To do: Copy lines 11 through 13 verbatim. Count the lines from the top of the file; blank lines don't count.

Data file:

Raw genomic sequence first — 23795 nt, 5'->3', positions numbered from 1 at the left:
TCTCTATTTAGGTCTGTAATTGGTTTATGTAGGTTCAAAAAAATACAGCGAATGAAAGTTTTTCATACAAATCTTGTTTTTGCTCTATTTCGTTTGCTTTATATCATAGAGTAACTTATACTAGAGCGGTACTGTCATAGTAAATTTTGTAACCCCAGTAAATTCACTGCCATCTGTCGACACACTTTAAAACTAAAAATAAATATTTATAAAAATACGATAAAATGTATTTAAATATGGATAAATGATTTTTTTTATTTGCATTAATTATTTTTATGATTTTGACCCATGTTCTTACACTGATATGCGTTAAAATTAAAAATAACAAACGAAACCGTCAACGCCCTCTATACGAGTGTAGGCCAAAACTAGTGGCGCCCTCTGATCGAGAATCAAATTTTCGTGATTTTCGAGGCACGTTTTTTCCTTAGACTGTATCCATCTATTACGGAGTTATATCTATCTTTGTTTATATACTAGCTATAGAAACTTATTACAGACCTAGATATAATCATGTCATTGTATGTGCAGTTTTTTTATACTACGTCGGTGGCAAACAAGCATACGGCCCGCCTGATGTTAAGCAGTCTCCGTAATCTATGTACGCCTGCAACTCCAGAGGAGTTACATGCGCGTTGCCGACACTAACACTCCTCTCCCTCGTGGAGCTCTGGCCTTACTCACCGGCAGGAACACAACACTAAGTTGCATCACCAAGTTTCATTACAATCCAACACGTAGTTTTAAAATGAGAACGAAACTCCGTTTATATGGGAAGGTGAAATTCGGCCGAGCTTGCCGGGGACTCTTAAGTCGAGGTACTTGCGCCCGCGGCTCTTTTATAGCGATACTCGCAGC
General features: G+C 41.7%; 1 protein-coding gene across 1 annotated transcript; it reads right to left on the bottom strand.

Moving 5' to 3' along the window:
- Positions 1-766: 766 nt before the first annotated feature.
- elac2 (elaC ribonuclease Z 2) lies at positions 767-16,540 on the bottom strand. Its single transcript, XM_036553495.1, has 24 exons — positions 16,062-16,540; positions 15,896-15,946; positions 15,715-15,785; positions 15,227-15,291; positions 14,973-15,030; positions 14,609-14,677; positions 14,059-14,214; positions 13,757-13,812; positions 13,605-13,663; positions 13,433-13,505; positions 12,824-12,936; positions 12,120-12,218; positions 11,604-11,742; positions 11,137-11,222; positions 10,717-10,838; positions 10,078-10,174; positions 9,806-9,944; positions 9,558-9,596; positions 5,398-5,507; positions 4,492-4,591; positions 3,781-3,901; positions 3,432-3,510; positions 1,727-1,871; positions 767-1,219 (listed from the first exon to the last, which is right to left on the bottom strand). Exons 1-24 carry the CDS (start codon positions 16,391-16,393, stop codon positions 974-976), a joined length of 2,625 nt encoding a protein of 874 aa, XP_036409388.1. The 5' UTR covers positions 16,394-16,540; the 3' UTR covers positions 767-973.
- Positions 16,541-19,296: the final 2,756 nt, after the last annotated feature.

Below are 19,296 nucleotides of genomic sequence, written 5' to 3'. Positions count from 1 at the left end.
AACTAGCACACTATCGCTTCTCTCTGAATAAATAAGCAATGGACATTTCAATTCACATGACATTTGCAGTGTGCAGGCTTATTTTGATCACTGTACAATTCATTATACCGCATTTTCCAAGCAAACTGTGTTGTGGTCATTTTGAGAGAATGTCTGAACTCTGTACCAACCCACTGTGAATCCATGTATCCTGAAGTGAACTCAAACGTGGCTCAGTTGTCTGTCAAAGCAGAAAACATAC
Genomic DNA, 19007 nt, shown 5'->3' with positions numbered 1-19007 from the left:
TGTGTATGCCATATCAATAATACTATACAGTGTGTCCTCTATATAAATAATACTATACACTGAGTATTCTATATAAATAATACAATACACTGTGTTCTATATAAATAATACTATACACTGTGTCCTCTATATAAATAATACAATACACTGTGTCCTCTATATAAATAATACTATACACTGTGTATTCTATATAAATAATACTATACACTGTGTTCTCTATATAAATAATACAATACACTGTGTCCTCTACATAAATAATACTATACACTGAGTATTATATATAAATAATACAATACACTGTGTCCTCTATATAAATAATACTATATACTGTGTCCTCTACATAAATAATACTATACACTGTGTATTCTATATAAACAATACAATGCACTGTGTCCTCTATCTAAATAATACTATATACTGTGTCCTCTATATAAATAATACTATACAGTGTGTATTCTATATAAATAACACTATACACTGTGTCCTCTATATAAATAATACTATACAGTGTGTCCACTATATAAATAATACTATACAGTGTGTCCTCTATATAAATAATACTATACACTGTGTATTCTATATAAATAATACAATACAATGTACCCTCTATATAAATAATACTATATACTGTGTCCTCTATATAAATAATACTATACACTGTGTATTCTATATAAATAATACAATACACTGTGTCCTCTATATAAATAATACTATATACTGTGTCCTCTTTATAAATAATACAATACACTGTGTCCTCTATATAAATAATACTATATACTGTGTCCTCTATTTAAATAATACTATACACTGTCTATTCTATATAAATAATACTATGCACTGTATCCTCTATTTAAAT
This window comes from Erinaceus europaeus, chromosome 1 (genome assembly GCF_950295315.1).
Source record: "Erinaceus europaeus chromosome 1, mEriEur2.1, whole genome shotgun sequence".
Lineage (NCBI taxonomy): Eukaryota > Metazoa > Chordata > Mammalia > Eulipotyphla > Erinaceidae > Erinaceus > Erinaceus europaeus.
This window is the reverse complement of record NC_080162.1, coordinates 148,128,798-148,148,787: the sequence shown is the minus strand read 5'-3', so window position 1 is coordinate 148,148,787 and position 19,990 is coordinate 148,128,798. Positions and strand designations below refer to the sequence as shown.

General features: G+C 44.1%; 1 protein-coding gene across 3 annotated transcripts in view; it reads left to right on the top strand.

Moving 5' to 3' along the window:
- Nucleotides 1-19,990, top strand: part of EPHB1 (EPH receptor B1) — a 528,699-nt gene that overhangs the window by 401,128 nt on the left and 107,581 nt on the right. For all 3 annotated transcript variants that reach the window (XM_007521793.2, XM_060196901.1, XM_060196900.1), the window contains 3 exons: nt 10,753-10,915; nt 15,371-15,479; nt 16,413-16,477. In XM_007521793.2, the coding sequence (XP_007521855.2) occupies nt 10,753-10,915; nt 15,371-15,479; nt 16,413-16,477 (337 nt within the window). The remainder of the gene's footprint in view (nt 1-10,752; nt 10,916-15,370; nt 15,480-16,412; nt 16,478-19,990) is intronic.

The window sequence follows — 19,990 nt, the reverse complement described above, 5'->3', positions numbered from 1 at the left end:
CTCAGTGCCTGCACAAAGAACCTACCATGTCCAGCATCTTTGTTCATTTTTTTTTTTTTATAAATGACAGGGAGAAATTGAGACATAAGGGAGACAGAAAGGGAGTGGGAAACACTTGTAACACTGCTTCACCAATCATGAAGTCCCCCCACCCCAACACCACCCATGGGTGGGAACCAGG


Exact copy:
TGTGTATGCCATATCAATAATACTATACAGTGTGTCCTCTATATAAATAATACTATACACTGAGTATTCTATATAAATAATACAATACACTGTGTTCTATATAAATAATACTATACACTGTGTCCTCTATATAAATAATACAATACACTGTGTCCTCTATATAAATAATACTATACACTGTGTATTCTATATAAATAATACTATACACTGTGTTCTCTATATAAATAATACAATACACTGTGTCCTCTACATAAATAATACTATACACTGAGTATTATATATAAATAATACAATACACTGTGTCCTCTATATAAATAATACTATATACTGTGTCCTCTACATAAATAATACTATACACTGTGTATTCTATATAAACAATACAATGCACTGTGTCCTCTATCTAAATAATACTATATACTGTGTCCTCTATATAAATAATACTATACAGTGTGTATTCTATATAAATAACACTATACACTGTGTCCTCTATATAAATAATACTATACAGTGTGTCCACTATATAAATAATACTATACAGTGTGTCCTCTATATAAATAATACTATACACTGTGTATTCTATATAAATAATACAATACAATGTACCCTCTATATAAATAATACTATATACTGTGTCCTCTATATAAATAATACTATACACTGTGTATTCTATATAAATAATACAATACACTGTGTCCTCTATATAAATAATACTATATACTGTGTCCTCTTTATAAATAATACAATACACTGTGTCCTCTATATAAATAATACTATATACTGTGTCCTCTATTTAAATAATACTATACACTGTCTATTCTATATAAATAATACTATGCACTGTATCCTCTATTTAAAT
This window comes from Erinaceus europaeus, chromosome 1 (genome assembly GCF_950295315.1).
Source record: "Erinaceus europaeus chromosome 1, mEriEur2.1, whole genome shotgun sequence".